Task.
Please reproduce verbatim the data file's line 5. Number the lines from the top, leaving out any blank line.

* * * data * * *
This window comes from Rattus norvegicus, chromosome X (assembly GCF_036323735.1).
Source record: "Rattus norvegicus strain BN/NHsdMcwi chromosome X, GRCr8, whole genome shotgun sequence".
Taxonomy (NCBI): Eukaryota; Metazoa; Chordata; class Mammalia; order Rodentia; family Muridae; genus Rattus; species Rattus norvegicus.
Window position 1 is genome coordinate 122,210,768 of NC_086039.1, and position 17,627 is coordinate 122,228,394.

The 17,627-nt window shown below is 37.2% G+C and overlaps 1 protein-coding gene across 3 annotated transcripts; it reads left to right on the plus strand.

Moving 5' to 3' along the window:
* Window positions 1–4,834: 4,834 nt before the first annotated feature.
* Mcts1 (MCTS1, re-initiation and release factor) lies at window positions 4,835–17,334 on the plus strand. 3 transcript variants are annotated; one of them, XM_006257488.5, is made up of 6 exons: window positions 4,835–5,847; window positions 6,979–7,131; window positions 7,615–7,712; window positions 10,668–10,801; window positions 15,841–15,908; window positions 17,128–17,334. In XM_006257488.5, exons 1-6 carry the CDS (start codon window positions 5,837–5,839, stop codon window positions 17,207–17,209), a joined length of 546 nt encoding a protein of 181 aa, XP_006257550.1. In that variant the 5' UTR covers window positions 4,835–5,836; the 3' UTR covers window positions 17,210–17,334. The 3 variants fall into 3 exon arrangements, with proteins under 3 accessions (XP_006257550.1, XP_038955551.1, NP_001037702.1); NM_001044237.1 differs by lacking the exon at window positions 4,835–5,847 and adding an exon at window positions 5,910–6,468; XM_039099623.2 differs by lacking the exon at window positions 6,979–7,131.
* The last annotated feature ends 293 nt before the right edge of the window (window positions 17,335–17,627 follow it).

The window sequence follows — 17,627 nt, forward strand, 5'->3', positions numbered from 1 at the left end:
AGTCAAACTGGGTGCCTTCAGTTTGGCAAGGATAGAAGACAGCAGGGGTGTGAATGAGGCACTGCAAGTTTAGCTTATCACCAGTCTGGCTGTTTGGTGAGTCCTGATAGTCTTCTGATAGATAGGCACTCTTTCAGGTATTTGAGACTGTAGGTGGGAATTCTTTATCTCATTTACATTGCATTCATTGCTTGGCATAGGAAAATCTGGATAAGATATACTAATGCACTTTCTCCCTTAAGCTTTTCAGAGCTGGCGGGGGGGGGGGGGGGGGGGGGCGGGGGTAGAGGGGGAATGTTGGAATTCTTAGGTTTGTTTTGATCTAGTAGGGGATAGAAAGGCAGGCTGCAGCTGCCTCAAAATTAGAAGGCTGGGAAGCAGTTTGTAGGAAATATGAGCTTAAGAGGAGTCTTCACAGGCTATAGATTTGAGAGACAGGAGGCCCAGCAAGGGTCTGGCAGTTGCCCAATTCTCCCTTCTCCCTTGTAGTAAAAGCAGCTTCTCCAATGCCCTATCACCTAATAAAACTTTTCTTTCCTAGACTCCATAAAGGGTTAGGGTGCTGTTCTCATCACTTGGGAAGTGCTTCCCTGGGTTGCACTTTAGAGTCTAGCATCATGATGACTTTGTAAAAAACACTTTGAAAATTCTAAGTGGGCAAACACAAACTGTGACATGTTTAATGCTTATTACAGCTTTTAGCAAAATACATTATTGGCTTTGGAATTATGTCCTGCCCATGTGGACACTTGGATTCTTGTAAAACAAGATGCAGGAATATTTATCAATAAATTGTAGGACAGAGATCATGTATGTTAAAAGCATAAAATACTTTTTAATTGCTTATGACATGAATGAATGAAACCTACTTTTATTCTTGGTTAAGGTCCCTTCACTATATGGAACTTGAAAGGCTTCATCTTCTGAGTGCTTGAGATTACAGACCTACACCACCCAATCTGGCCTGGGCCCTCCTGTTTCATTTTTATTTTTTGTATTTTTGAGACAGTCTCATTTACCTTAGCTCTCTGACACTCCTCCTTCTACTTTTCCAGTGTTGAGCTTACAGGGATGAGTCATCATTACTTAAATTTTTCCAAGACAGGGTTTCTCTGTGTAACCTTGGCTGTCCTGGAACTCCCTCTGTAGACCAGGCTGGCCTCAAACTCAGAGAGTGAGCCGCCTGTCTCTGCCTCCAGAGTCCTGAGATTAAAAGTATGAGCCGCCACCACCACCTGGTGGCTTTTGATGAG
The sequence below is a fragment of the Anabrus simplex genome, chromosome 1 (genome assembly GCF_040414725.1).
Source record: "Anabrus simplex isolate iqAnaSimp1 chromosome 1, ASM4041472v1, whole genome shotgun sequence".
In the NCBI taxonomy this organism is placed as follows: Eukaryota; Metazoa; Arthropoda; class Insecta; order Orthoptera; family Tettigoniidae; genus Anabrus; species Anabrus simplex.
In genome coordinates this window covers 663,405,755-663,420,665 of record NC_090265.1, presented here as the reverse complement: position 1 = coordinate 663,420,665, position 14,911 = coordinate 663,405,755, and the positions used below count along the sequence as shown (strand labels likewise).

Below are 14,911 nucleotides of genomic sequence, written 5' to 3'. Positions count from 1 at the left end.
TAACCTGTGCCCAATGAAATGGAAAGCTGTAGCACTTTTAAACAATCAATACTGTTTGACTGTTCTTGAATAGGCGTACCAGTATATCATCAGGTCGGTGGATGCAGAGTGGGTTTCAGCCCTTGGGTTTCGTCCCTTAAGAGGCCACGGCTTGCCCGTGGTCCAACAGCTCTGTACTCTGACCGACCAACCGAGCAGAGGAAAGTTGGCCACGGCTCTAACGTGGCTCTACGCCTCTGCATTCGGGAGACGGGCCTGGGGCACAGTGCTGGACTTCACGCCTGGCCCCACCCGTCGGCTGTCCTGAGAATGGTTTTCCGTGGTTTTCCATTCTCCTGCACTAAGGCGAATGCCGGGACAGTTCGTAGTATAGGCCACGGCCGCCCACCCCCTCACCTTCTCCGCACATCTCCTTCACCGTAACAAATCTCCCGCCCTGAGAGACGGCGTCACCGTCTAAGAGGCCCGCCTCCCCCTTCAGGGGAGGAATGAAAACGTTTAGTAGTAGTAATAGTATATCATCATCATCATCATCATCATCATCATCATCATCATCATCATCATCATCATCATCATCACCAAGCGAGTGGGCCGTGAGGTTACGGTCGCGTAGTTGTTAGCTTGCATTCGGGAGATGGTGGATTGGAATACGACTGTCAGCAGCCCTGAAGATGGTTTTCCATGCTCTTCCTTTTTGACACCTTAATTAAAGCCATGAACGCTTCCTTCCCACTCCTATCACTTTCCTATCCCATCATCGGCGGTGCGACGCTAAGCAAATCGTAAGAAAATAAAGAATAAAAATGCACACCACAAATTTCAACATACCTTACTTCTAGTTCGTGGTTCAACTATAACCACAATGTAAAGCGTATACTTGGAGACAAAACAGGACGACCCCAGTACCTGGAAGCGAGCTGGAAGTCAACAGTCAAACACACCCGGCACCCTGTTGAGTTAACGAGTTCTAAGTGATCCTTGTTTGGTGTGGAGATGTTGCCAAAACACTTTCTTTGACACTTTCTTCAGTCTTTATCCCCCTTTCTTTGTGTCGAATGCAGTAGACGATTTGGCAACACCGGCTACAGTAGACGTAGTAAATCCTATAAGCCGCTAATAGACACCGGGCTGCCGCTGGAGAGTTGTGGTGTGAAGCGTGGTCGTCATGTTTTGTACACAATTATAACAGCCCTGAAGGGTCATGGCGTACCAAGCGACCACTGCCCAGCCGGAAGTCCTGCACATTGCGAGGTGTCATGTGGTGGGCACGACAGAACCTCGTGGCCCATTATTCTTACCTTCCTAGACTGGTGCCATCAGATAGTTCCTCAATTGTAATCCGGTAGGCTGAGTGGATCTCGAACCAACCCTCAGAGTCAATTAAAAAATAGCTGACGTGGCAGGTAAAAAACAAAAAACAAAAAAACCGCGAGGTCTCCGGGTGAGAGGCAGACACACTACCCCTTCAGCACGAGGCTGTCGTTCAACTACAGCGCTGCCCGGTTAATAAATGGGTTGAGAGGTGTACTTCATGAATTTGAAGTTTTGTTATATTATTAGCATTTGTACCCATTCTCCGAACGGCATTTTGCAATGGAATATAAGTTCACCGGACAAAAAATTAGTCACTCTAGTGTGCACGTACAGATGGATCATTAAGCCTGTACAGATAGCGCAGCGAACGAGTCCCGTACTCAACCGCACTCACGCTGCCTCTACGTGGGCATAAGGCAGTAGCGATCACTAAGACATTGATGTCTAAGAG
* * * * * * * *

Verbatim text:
The 17,627-nt window shown below is 37.2% G+C and overlaps 1 protein-coding gene across 3 annotated transcripts; it reads left to right on the plus strand.